To be, or just too freaking lazy

While not your typical Grammar Nazi, I find the following to be irritating.

I will get notes from staff saying that something or other “needs finished” or “needs done” (instead of “needs to be finished/needs to be done”).

I just sent back a proposed procedure manual revision featuring glaring examples of this, with corrections.

Mrs. J. thinks it’s a Pittsburghism that has crept west into Ohio.

It needs stop.


You mean “needs stopped.” :wink:

Wouldn’t that be “It needs stopped”?

And agreed.

Would you be happier with ‘needs finishing’?

I agree that ‘needs finished’, ‘needs washed’, etc, needs eradicated. :slight_smile:

I’ve only ever heard of this usage right here on the Dope. Seems it hasn’t slimed into corporate Australia yet, thank Og.

I’d never heard it until I started dating an Ohioan. It was…really odd at first. And it took me a little while to get the usage correct. But now, I find it kind of endearing, and I occasionally do it myself.

I classify it as “mostly harmless.”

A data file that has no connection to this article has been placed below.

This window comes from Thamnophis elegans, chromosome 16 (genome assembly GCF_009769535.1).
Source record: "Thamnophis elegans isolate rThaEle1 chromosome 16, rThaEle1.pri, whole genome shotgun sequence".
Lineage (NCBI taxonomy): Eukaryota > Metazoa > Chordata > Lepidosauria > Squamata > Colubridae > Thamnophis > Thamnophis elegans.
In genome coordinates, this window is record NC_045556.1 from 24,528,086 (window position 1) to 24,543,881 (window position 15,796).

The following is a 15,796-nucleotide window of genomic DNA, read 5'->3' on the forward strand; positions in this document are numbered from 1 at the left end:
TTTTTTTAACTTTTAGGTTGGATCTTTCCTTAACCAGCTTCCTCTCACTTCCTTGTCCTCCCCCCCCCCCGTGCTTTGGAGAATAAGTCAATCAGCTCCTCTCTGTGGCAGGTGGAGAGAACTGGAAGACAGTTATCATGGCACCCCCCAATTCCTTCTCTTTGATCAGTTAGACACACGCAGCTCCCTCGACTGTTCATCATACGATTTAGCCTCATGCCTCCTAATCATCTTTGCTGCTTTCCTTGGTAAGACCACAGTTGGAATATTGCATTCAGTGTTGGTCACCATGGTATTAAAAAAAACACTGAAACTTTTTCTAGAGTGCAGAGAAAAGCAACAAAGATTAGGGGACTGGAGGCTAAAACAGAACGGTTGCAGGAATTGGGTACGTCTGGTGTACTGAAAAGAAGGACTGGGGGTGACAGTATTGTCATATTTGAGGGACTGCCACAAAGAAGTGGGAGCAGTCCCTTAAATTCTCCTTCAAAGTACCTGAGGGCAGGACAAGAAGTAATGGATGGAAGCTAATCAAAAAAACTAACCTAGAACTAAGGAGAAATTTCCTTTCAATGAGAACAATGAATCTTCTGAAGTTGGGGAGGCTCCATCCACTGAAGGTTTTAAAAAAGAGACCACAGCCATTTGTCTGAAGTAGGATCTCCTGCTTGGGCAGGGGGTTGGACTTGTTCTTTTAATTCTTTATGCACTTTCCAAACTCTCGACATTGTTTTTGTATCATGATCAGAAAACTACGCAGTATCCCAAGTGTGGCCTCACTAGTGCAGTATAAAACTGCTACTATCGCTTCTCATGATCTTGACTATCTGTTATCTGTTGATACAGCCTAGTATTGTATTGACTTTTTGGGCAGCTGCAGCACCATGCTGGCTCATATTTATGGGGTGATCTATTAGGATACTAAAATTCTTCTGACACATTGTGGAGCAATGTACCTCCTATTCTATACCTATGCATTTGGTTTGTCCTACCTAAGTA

You’re on the list. :cool:

It think it may be a Pennsylvania regionalism. It isn’t uncommon where I am and I confess that I have been guilty of using the idiom a time or two. (I remember a young man from Canada making fun of me in the mid 90s for it when I was consulting.)

It is very common in rural Illinois, and it makes me want to cover my ears and scream.

It is a part of Pittsburghese. As long as the meaning is clear, I couldn’t care less.

Previous thread on topic (needs read) :wink:

You never can tell what needs searched.

You no care none if sentinces like this be coming up in technical procedure manuals 'cuz you know what I mean ?

Eww that’s awful. Especially written.

Clearly we need a stronger barrier between OH and PA, to keep these Pittsburghisms from infecting our language.

(The existing barrier needs strengthened.)

No, it “needs stopped” :rolleyes: :p.

It actually made its way east to Harrisburg, too; I grew up using that phrasing as well.

Of course, I grew up thinking the third letter of our nation’s capital was ‘R’, also. I got over both of these “rate away” once I hit high school.